Lithuania has not yet decided to boycott the Winter Olympics in Beijing this year but plans to coordinate any action with the United States and European Union, the country’s foreign minister said during a visit to Washington this week.

Any decision would come amid increasingly bitter relations between China and the Baltic nation after Taiwan announced that it was opening a new representative office in the Lithuanian capital, Vilnius. The office opened last week, despite outrage and diplomatic and economic pressure from Beijing.

“Frankly, we haven’t had the discussion,” Foreign Minister Gabrielius Landsbergis said Tuesday when asked if he or other officials would travel to Beijing for the Games, which will take place in February.

“To be honest, I don’t see diplomats and officials lined up, eager to go,” he said. “I don’t think Beijing is eager to accept us at this point, as well.”

President Biden has said that his administration is considering a diplomatic boycott of the Games, and other nations such as Canada and Britain are also reportedly contemplating doing the same.

“There is a need for at least some level of coordination between the partners in the E.U. and the transatlantic to try and figure out, what is our stance?” Landsbergis said.

Beijing has repeatedly objected to the Taiwanese office in Lithuania, arguing that it creates “the false impression of ‘one China, one Taiwan’ in the world.”

Taiwan has formal diplomatic relations with just 15 countries but has informal interest offices in many places around the world to promote political and economic ties.

The Taiwanese Representative Office in Vilnius is the first to open in Europe in 18 years. But it uses the word “Taiwanese” rather than referring to Taipei, the city where its government is based, like many other offices.

The Chinese Communist Party has claimed Taiwan as part of its sovereign territory since 1949. In recent months, tensions across the Taiwanese Strait have escalated, with observers warning of increased risk of conflict if Beijing tries to oust the island’s independent government.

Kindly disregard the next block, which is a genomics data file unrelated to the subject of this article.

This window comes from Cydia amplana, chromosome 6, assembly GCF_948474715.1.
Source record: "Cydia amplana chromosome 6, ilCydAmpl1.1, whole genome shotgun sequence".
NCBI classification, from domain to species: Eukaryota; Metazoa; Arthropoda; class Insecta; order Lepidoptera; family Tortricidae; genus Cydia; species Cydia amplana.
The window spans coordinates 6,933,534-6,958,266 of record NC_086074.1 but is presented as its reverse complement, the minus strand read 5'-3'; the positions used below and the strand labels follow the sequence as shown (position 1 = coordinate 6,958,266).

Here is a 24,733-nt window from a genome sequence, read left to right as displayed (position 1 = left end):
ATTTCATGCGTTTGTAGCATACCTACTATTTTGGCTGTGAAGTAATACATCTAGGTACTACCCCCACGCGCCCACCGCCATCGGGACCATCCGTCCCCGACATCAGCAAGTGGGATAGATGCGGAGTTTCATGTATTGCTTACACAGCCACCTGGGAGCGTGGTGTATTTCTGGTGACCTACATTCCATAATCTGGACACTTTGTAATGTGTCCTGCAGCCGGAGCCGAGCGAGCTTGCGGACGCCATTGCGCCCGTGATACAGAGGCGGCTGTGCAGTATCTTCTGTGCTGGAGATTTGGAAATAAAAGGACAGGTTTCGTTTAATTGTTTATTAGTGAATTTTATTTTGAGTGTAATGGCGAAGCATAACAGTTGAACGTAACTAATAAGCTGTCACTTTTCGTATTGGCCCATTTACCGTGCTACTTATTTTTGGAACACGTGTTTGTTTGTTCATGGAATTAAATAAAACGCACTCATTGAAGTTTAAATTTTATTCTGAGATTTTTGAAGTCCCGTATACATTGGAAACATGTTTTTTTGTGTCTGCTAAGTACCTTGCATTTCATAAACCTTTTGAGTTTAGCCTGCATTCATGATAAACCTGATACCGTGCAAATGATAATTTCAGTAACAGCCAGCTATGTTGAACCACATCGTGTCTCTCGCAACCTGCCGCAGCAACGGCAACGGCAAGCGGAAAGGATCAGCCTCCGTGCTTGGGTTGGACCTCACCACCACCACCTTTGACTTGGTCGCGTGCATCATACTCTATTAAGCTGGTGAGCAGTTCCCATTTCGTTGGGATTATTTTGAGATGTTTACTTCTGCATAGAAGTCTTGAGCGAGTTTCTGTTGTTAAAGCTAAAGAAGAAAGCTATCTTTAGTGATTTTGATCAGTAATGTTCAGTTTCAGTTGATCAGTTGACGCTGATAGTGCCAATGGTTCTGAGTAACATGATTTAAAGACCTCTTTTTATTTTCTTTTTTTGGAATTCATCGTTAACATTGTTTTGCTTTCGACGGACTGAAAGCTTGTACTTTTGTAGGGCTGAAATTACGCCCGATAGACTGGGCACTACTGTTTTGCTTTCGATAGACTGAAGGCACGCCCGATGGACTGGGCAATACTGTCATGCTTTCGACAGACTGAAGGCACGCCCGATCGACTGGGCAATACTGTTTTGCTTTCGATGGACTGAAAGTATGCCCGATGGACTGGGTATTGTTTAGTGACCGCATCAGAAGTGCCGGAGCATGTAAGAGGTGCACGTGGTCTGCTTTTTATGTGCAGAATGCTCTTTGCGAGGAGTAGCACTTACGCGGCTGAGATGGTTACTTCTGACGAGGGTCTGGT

Beijing downgraded its diplomatic relations with Lithuania on Sunday. Landsbergis said that the move was expected but that China was also exerting significant economic pressure on his country.

“It is quite nasty because it’s not as if China is basing their decisions on international rules where, you know, you announce sanctions, you announce the reasoning. … Now, it’s all unannounced,” he said.

Landsbergis said over the summer, after the government announced that the Taiwanese office would open, “almost every few days, we would receive a new company that comes up and says: ‘Okay, we’re no longer doing business in China. We either cannot import something, we cannot export, our contracts being terminated or nobody’s answering emails.’ ”

Beijing’s angry reaction to the office has thrust Lithuania, an Eastern European country with a population that is smaller than almost 40 of the largest Chinese cities, into a geopolitical dispute with one of the most powerful nations on Earth.

Landsbergis was in Washington to attend a meeting of the U.S.-Lithuania Strategic Dialogue on the Indo-Pacific on Tuesday. In a statement after the meeting, National Security Council spokeswoman Emily Horne said the two countries had discussed their “shared commitment to democratic values, human rights, and support for the international rules-based order.”

The United States has offered Lithuania trade support in its dispute with China, with Lithuania signing a $600 million export credit deal with the government-owned Export-Import Bank of the United States last week.

There has been growing pressure in the United States and among other Western nations for a coordinated diplomatic boycott of the Games. Support for the move has been spurred in part by international outrage over the treatment of Chinese tennis player Peng Shuai.

Peng vanished from public life this month after making sexual assault allegations against a former high-ranking official. She later reappeared but in somewhat suspicious circumstances.

Some politicians have called for a wider boycott that includes athletes and commercial interests. Australia’s Sydney Morning Herald reported Thursday that the government is also considering not sending any officials to the Games.

Landsbergis has called on democratic states to stand up to China and coordinate their actions. He admitted, however, that within the European Union there was a diversity of opinion, with some countries such as Hungary cooperating with China and others pursuing a more ambiguous policy.

“The European Union is in the process of finding the consensus” on China, Landsbergis said.

He added that Lithuania was seeking to diversify its economic and political links in the Indo-Pacific region and that the future of its relationship with Beijing was uncertain. “We do not consider ourselves to blame for the situation that both countries find themselves in,” he said.

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